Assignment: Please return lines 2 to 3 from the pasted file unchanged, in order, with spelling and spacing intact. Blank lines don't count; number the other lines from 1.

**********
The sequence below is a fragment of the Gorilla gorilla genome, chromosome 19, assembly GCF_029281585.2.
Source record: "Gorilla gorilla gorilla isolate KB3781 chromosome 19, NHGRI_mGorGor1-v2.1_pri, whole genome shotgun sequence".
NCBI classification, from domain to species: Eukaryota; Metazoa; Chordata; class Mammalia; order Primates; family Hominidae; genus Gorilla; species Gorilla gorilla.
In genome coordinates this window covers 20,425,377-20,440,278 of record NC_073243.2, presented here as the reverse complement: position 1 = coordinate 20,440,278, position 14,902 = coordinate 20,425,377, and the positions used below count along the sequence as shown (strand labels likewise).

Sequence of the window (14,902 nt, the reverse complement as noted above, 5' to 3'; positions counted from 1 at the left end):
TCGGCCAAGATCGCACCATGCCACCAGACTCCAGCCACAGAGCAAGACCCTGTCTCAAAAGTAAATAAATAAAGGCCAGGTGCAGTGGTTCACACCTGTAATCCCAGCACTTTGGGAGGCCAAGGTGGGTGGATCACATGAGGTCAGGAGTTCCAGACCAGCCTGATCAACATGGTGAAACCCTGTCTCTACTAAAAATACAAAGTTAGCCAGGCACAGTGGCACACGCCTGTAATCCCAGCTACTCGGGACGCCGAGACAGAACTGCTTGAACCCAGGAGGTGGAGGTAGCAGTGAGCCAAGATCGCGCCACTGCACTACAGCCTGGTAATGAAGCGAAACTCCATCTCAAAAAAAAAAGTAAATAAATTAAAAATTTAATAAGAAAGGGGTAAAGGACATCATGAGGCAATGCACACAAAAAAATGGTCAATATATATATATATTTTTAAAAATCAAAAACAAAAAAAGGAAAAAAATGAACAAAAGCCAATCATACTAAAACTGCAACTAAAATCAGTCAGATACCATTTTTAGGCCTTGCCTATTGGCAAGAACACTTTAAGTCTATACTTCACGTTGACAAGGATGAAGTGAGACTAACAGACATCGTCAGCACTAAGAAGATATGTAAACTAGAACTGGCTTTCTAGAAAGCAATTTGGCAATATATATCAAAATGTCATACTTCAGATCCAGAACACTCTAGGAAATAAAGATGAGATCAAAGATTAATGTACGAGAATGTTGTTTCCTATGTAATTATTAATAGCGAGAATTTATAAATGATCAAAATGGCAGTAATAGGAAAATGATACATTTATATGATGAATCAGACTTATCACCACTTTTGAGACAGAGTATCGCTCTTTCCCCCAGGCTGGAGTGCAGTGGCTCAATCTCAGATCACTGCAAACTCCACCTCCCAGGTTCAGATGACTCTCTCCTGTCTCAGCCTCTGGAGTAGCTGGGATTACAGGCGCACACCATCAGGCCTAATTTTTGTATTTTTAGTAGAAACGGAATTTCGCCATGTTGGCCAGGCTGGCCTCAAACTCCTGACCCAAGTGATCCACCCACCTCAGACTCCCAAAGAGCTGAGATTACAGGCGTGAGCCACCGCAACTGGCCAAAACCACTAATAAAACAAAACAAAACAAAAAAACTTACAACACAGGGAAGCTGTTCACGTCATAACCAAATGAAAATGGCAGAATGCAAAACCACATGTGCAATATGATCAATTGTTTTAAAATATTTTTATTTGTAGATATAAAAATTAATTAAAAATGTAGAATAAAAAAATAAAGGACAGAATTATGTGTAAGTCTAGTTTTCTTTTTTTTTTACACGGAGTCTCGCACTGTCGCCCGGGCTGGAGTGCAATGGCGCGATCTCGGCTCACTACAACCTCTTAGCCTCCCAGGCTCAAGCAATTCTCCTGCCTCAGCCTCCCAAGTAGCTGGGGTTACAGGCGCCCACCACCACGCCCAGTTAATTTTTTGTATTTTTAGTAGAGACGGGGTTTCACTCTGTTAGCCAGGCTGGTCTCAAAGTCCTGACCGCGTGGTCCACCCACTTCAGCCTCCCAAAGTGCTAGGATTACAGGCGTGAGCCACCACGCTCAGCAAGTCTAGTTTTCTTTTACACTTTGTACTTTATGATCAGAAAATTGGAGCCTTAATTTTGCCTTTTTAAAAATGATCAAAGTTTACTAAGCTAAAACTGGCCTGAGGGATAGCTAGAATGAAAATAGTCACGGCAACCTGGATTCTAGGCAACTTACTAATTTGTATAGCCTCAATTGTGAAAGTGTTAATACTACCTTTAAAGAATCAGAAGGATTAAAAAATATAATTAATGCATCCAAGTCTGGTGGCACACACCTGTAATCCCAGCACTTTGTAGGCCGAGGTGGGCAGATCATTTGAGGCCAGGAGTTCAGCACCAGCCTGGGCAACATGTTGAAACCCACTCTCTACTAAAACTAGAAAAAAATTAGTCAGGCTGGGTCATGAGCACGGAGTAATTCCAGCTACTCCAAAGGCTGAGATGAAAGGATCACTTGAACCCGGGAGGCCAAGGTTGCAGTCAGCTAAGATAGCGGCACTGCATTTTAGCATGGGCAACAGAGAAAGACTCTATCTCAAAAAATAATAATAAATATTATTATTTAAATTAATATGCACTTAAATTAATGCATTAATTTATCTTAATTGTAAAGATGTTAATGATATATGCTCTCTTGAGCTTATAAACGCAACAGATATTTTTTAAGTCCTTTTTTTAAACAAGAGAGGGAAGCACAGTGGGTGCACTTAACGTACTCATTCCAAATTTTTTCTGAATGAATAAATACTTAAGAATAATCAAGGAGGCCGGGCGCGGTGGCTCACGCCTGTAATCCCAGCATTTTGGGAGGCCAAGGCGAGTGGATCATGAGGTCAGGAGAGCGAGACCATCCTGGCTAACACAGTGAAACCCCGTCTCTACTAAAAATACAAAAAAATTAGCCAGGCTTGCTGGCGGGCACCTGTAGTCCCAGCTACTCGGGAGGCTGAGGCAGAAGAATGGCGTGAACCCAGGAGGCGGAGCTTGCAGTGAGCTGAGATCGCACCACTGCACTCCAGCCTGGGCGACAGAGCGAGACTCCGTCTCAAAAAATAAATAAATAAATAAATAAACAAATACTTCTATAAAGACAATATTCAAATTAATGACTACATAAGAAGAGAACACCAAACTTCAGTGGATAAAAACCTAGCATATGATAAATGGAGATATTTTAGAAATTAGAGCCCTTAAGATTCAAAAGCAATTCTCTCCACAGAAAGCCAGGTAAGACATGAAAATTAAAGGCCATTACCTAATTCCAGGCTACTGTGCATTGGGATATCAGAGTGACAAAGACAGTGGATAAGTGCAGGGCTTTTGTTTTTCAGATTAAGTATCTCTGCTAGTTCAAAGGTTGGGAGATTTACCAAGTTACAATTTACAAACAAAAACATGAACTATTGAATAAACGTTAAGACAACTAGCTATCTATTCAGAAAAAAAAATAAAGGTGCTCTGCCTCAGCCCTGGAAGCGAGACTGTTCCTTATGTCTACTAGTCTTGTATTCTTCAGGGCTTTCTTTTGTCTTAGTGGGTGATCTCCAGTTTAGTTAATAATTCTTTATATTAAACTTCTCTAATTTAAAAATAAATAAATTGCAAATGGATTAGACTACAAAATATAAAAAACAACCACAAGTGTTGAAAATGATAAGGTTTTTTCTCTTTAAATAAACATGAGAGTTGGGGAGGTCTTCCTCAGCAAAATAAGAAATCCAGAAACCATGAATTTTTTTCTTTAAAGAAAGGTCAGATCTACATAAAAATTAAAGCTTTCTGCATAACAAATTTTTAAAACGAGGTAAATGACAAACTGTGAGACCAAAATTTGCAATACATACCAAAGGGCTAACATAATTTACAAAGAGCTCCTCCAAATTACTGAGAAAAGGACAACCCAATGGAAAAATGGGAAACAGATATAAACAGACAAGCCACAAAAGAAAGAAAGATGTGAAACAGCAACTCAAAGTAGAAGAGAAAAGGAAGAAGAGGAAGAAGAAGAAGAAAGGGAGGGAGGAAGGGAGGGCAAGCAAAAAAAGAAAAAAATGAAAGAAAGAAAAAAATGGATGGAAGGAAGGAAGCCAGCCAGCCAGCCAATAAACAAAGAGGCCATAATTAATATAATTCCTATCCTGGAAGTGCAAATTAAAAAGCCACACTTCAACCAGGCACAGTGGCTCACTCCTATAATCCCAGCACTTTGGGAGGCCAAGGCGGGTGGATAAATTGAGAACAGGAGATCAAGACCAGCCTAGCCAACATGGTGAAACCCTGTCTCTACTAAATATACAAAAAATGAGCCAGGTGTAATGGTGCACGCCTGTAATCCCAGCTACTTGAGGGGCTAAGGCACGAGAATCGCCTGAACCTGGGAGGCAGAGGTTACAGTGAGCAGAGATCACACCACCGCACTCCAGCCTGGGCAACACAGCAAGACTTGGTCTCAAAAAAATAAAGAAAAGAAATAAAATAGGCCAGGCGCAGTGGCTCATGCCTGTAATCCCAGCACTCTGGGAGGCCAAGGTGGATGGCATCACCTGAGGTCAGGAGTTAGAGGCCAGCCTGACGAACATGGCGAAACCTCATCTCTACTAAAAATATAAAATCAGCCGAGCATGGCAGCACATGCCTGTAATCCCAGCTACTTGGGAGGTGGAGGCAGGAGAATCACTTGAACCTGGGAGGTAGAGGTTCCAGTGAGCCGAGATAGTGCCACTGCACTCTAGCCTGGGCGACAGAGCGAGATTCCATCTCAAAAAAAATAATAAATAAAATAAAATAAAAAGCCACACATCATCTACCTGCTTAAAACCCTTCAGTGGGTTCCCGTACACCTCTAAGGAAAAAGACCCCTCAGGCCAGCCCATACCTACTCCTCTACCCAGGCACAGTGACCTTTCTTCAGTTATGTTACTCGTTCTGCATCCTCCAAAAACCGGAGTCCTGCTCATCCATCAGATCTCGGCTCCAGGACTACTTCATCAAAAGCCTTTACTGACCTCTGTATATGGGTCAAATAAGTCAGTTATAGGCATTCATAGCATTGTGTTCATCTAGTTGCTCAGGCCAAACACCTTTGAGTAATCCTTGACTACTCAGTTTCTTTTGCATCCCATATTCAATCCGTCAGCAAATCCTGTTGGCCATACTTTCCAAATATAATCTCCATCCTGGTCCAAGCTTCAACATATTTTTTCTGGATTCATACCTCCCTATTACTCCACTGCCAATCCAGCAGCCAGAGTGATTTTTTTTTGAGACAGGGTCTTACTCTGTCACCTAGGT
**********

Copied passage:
Source record: "Gorilla gorilla gorilla isolate KB3781 chromosome 19, NHGRI_mGorGor1-v2.1_pri, whole genome shotgun sequence".
NCBI classification, from domain to species: Eukaryota; Metazoa; Chordata; class Mammalia; order Primates; family Hominidae; genus Gorilla; species Gorilla gorilla.